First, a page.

But over the years, these settlers have improved their economic fortune by finding newer methods for rice and fish cultivation, and today, they are in total command of local trade and business.“Bengali settlers have established themselves as progressive farmers with their main earnings coming from selling fish. The entire business of the Pakhanjore town is with them,” says Sub-Divisional Magistrate Nisha Netam Madavi, the highest ranking civil administrative officer of the area.

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“PV villages have produced many doctors, engineers and officers,” says Sanjeev Vaishnav, a medical officer of the local civil hospital. Vaishnav’s grandparents also came from East Pakistan. They camped for a few years in Mana (in Raipur) before they were settled at PV 97, one of the 133 villages earmarked for settling the immigrants.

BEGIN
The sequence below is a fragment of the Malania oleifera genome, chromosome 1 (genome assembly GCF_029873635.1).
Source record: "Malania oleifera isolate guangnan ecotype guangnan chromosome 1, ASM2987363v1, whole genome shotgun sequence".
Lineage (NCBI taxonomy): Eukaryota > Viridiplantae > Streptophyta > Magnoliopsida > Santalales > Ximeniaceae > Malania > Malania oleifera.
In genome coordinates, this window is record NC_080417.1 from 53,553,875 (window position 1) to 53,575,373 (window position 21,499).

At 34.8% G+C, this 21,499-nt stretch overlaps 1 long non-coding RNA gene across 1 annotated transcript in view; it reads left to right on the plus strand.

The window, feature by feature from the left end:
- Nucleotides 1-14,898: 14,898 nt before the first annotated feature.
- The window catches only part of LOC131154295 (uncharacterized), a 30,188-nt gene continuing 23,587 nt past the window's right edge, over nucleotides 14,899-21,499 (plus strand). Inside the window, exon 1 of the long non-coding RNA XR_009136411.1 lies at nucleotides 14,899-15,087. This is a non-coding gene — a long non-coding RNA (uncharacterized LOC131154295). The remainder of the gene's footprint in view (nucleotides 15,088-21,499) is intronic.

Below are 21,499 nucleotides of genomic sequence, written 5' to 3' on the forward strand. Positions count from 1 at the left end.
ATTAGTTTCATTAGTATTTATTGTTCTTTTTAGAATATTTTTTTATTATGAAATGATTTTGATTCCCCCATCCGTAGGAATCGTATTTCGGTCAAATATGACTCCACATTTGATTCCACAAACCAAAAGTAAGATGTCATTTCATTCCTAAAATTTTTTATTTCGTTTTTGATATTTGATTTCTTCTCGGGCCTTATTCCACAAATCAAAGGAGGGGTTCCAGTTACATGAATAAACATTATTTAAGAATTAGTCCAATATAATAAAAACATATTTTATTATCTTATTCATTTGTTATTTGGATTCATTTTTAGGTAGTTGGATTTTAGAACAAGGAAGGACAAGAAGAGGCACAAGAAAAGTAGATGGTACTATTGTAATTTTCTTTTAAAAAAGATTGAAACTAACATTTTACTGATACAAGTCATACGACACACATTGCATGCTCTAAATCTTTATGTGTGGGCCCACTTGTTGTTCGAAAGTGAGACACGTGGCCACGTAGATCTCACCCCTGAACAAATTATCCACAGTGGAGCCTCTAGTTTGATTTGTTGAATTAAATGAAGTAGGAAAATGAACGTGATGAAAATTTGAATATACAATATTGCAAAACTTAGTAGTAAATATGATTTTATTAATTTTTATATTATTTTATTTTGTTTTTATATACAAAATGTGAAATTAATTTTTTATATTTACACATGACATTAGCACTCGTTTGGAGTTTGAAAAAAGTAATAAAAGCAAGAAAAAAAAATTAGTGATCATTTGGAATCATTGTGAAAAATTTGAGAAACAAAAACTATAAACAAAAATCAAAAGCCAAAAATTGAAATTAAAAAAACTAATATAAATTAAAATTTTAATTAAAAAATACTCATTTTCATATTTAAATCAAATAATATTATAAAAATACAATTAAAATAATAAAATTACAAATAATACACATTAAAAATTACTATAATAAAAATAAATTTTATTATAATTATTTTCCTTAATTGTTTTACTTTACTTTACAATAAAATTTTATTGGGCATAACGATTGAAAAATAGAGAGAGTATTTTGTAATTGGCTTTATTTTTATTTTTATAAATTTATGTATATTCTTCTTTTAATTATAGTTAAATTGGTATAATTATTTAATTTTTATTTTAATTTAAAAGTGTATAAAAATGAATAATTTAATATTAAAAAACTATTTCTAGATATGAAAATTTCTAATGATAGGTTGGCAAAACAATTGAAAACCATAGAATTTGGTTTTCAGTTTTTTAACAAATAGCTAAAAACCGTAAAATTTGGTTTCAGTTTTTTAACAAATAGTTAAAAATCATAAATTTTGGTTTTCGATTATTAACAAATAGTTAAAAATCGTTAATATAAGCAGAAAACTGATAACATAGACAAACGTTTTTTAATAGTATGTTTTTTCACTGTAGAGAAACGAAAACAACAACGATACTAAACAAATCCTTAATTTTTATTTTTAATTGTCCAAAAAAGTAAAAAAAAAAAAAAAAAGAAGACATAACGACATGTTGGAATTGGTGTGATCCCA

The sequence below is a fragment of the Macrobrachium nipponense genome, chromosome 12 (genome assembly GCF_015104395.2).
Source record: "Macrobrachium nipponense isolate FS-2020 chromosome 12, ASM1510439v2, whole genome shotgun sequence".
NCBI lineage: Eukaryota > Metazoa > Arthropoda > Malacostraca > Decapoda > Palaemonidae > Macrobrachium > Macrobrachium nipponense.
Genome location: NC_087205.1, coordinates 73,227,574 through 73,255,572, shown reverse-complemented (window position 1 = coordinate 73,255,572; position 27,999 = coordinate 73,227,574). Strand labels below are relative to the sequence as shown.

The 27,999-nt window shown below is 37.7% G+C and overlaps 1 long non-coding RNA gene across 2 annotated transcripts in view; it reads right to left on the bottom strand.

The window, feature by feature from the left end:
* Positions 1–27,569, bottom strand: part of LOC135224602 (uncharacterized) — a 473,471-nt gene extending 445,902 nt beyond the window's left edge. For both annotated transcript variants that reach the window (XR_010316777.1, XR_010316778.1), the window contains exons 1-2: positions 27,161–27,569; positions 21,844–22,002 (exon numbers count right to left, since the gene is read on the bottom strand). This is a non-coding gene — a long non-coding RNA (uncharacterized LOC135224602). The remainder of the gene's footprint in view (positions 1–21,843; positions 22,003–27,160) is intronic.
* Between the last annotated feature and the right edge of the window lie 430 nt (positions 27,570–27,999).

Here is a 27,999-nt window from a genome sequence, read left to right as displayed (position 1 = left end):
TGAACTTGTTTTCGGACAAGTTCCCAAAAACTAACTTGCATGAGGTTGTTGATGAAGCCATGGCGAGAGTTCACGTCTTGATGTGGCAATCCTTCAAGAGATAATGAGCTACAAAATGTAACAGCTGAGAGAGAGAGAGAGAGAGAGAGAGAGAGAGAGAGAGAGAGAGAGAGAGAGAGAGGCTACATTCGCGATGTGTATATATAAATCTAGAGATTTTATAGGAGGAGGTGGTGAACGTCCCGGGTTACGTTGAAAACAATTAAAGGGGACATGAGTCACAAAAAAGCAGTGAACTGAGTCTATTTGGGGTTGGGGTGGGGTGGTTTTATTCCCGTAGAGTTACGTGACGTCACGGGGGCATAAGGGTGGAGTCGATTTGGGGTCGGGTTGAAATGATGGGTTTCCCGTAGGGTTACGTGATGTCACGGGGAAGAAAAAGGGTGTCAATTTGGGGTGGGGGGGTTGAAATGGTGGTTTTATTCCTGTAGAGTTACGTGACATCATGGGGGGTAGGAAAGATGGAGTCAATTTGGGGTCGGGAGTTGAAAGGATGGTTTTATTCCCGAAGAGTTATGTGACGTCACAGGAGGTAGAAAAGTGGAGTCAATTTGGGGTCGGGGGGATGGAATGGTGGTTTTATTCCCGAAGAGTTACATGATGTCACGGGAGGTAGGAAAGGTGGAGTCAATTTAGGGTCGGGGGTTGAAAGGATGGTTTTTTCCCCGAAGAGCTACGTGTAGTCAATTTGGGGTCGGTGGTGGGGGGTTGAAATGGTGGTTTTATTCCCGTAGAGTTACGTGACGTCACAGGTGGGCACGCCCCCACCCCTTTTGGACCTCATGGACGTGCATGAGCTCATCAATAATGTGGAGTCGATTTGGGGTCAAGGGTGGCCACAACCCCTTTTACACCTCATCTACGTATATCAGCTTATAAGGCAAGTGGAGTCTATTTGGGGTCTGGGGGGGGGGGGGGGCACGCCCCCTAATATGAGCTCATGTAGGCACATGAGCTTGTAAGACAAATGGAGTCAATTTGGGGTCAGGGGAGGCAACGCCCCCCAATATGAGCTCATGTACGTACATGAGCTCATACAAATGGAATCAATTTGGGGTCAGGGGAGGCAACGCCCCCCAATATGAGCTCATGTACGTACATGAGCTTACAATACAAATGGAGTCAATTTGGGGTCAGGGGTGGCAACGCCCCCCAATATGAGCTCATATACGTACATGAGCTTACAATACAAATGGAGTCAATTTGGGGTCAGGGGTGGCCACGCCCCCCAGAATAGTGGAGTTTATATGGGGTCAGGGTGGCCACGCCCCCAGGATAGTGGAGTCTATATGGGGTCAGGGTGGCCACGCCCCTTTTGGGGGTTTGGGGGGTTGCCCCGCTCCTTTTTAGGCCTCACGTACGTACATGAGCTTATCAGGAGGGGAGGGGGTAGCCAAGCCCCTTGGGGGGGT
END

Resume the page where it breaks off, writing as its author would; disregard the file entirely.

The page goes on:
PV is an acronym for Paralkot Village, in reference to the Paralkot reservoir nearby. Later, officials began referring to PV as Project Villages, says Madavi.

Every resettlement village has an official name, but villagers continue to use the PV number to identify their localities. This writer visited two such villages — PV 13 and PV 9 — apart from meeting residents of Pakhanjore and Kapsi. Ask any person here which village she lives in, you will likely get the reply in a number, like “Aami 13 ye thaki (I reside in 13)”. Older residents of these villages have a lot to reminisce — their place of birth, the long journey to the jungles by train, bus and lorry, free meals at temporary camps, sighting of tigers and clearing of forests to embrace a second home nearly 1,500 km away.

In fact, unlike the amended citizenship law that gives Indian citizenship to non-Muslim minorities from Bangladesh, Pakistan and Afghanistan, the Dandakaranya Project to rehabilitate the refugees from East Pakistan had an in-built provision of doling out land and other essential material along with citizenship. “We were given six acres, a cow, two chickens and some material to build houses.